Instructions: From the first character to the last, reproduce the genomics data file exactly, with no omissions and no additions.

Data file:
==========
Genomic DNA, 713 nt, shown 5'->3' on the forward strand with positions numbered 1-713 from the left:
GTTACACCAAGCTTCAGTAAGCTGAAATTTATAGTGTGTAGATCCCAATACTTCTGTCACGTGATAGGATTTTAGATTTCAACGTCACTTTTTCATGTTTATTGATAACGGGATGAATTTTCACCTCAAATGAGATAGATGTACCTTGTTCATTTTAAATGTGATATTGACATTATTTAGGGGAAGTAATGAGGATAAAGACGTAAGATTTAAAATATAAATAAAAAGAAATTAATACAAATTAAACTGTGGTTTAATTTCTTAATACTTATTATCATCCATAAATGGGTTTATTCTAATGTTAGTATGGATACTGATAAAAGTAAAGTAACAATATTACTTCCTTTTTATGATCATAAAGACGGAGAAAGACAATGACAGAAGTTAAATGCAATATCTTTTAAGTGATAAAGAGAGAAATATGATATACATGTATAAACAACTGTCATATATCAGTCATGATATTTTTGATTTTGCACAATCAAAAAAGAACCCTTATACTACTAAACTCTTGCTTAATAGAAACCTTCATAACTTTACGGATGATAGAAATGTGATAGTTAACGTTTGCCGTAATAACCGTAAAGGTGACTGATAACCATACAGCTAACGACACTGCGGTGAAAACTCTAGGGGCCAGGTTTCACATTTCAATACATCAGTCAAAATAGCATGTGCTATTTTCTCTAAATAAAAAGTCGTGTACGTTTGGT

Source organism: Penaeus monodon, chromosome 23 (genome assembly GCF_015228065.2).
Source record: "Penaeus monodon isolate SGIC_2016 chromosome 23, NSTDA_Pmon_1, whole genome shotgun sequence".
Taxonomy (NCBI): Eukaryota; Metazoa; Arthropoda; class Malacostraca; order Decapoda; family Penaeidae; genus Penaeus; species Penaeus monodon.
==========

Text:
Genomic DNA, 713 nt, shown 5'->3' on the forward strand with positions numbered 1-713 from the left:
GTTACACCAAGCTTCAGTAAGCTGAAATTTATAGTGTGTAGATCCCAATACTTCTGTCACGTGATAGGATTTTAGATTTCAACGTCACTTTTTCATGTTTATTGATAACGGGATGAATTTTCACCTCAAATGAGATAGATGTACCTTGTTCATTTTAAATGTGATATTGACATTATTTAGGGGAAGTAATGAGGATAAAGACGTAAGATTTAAAATATAAATAAAAAGAAATTAATACAAATTAAACTGTGGTTTAATTTCTTAATACTTATTATCATCCATAAATGGGTTTATTCTAATGTTAGTATGGATACTGATAAAAGTAAAGTAACAATATTACTTCCTTTTTATGATCATAAAGACGGAGAAAGACAATGACAGAAGTTAAATGCAATATCTTTTAAGTGATAAAGAGAGAAATATGATATACATGTATAAACAACTGTCATATATCAGTCATGATATTTTTGATTTTGCACAATCAAAAAAGAACCCTTATACTACTAAACTCTTGCTTAATAGAAACCTTCATAACTTTACGGATGATAGAAATGTGATAGTTAACGTTTGCCGTAATAACCGTAAAGGTGACTGATAACCATACAGCTAACGACACTGCGGTGAAAACTCTAGGGGCCAGGTTTCACATTTCAATACATCAGTCAAAATAGCATGTGCTATTTTCTCTAAATAAAAAGTCGTGTACGTTTGGT

Source organism: Penaeus monodon, chromosome 23 (genome assembly GCF_015228065.2).
Source record: "Penaeus monodon isolate SGIC_2016 chromosome 23, NSTDA_Pmon_1, whole genome shotgun sequence".
Taxonomy (NCBI): Eukaryota; Metazoa; Arthropoda; class Malacostraca; order Decapoda; family Penaeidae; genus Penaeus; species Penaeus monodon.